Did you know the word ghazal is an arabic word and it means romantic, poetic talks to a girlfriend. Ghazals are usually songs about unrequited love.
This is a poetic form mostly used for love poetry in Turkish, Urdu, Arabic, and Persian.
Ghazals were written by the Persian mystics and poets Rumi (13th century) and Hafiz (14th century), the Azer poet Fuzuli (16th century), as well as Mirza Ghalib (1797–1869) and Muhammad Iqbal (1877–1938), both of whom wrote ghazals in Persian and Urdu. Through the influence of Johann Wolfgang von Goethe (1749–1832), the ghazal became very popular in Germany during the 19th century; the form was used extensively by Friedrich Ruckert (1788–1866) and August von Platen (1796–1835). The Kashmiri-American poet Agha Shahid Ali was a proponent of the form, both in English and in other languages; he edited a volume of “real ghazals in English”.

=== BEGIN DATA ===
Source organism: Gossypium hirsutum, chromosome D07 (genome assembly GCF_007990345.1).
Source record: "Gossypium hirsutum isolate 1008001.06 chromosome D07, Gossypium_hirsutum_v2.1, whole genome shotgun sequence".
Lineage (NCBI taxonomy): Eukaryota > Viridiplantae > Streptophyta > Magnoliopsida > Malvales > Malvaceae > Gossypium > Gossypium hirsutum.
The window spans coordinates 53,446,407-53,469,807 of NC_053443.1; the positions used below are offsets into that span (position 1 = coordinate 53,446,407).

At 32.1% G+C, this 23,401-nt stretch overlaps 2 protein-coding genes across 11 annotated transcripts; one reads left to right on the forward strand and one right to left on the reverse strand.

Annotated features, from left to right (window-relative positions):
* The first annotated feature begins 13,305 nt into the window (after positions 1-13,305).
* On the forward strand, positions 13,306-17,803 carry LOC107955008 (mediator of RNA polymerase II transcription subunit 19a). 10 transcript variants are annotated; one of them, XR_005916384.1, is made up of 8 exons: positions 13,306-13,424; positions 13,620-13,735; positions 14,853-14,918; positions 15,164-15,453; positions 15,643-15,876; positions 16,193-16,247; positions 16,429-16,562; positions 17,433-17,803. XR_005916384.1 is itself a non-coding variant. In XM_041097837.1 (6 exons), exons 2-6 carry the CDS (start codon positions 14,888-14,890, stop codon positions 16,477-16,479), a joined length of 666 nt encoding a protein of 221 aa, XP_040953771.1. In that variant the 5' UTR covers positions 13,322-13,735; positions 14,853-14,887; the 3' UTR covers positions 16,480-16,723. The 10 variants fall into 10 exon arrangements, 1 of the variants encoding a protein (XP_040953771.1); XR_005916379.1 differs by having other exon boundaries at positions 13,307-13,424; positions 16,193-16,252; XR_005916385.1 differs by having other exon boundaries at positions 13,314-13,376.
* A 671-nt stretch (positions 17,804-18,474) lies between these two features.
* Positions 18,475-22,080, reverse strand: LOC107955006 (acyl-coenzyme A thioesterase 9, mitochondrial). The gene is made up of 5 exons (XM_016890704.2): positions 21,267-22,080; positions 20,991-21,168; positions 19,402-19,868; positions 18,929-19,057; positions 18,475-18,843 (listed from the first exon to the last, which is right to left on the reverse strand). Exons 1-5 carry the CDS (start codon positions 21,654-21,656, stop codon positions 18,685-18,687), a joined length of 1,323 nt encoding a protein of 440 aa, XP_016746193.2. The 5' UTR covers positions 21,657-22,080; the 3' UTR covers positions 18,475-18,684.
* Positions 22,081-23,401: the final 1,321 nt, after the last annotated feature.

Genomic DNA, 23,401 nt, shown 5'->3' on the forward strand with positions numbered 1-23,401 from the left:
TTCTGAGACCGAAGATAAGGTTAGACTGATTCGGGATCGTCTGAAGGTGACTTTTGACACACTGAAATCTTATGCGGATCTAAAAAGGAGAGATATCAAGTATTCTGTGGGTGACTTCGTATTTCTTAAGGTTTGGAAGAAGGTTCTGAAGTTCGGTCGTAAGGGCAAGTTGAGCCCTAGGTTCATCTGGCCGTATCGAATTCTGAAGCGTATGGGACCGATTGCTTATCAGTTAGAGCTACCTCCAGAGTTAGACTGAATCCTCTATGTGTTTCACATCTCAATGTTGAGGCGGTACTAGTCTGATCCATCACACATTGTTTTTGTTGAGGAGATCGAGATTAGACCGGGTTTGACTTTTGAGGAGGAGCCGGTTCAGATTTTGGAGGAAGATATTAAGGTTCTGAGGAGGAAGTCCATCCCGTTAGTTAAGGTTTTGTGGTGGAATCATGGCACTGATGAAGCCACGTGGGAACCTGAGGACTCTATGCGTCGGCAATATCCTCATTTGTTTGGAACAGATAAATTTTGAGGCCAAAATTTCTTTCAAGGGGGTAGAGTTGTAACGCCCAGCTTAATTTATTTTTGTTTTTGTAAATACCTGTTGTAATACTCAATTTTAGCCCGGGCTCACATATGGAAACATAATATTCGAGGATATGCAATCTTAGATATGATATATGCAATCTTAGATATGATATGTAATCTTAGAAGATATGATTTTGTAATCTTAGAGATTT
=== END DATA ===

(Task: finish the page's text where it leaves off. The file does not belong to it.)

It is common in ghazals for the poet’s name to be featured in the last verse (a convention known as Takhallus).
( As told by Mr. Javed Siddiqui)
The link below explicitly explains how to identify a ghazal.